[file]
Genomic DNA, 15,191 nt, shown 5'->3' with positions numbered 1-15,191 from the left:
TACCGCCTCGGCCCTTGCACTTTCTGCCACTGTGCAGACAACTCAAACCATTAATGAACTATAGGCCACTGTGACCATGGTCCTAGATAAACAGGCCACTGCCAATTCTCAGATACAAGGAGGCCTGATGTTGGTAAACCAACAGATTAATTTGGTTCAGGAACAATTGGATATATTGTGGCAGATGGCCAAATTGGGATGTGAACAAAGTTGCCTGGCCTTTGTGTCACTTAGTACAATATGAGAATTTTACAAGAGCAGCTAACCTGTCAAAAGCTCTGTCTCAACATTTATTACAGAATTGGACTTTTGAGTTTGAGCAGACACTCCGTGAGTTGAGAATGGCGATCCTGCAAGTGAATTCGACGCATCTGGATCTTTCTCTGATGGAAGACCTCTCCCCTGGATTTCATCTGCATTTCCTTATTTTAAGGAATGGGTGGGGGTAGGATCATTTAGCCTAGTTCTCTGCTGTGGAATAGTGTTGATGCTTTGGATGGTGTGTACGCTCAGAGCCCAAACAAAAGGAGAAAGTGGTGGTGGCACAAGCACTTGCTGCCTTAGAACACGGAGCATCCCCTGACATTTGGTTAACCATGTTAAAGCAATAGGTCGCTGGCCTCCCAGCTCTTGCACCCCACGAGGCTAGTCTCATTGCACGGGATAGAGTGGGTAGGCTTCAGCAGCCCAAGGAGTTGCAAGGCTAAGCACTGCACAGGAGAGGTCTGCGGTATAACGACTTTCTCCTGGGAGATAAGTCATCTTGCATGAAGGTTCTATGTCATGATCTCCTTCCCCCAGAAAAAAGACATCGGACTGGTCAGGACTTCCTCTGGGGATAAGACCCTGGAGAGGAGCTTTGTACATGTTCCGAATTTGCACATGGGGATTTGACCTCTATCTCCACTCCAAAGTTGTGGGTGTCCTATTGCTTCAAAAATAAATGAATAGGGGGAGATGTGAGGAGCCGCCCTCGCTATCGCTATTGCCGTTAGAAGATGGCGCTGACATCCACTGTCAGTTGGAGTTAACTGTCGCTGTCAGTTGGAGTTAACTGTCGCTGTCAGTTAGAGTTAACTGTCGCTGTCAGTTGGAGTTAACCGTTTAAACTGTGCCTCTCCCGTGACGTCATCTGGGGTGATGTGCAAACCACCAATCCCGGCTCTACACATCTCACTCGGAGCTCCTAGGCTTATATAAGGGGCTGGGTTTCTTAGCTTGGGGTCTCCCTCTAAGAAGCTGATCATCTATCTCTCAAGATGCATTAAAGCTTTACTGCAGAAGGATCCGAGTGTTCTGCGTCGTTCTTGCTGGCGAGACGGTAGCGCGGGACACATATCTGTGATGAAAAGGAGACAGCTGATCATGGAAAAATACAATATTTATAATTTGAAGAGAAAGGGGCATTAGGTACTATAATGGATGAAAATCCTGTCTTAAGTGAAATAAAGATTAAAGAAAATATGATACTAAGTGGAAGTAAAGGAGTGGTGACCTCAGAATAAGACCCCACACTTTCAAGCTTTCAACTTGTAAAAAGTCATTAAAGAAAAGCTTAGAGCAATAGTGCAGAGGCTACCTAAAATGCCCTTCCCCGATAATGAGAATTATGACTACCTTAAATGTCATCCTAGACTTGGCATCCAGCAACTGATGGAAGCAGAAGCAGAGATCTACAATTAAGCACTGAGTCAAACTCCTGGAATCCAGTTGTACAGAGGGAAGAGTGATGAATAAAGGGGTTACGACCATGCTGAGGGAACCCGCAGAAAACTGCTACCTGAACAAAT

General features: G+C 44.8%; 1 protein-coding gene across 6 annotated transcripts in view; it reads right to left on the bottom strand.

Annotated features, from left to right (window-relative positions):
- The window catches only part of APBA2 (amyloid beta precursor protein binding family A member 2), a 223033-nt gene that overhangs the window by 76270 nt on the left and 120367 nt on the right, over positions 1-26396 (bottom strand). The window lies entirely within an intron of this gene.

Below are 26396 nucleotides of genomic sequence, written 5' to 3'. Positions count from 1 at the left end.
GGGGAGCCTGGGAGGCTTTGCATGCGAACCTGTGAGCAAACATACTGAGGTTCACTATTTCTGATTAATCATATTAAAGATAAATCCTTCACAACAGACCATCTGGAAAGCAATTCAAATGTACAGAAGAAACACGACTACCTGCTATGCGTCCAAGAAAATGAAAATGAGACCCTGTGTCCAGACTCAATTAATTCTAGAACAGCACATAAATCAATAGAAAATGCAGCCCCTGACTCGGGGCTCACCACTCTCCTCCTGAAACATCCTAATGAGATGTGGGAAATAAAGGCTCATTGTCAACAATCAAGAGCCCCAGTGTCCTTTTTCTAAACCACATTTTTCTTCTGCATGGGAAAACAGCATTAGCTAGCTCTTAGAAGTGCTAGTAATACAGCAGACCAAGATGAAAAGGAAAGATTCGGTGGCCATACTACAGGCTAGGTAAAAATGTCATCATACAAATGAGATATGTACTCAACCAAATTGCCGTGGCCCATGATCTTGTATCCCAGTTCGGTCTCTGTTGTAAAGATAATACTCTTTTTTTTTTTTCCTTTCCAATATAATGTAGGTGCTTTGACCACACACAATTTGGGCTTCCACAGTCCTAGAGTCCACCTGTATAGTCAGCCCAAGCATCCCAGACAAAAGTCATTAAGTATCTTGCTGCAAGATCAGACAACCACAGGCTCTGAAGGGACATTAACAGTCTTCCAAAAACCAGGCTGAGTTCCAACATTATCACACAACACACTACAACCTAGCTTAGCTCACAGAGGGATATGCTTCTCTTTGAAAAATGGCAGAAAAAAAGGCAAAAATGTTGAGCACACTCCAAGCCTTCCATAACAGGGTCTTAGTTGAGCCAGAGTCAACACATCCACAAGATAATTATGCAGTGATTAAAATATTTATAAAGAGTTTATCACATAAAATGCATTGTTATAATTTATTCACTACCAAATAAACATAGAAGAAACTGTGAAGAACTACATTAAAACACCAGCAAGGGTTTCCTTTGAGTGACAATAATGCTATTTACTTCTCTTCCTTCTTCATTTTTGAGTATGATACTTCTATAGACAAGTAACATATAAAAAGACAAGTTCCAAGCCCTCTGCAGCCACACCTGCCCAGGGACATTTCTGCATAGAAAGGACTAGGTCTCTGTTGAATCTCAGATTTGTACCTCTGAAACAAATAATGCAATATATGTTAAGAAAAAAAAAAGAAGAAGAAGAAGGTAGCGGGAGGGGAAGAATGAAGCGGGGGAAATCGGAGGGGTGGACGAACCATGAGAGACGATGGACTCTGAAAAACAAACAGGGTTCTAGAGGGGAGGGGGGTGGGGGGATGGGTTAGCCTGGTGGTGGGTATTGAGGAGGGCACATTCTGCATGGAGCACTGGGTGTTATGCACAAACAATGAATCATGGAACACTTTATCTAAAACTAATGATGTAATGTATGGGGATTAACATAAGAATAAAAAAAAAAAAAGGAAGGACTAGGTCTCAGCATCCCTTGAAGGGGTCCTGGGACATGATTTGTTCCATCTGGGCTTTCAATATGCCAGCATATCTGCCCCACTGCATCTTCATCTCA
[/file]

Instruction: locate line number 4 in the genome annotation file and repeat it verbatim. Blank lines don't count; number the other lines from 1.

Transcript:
Annotated features, from left to right (window-relative positions):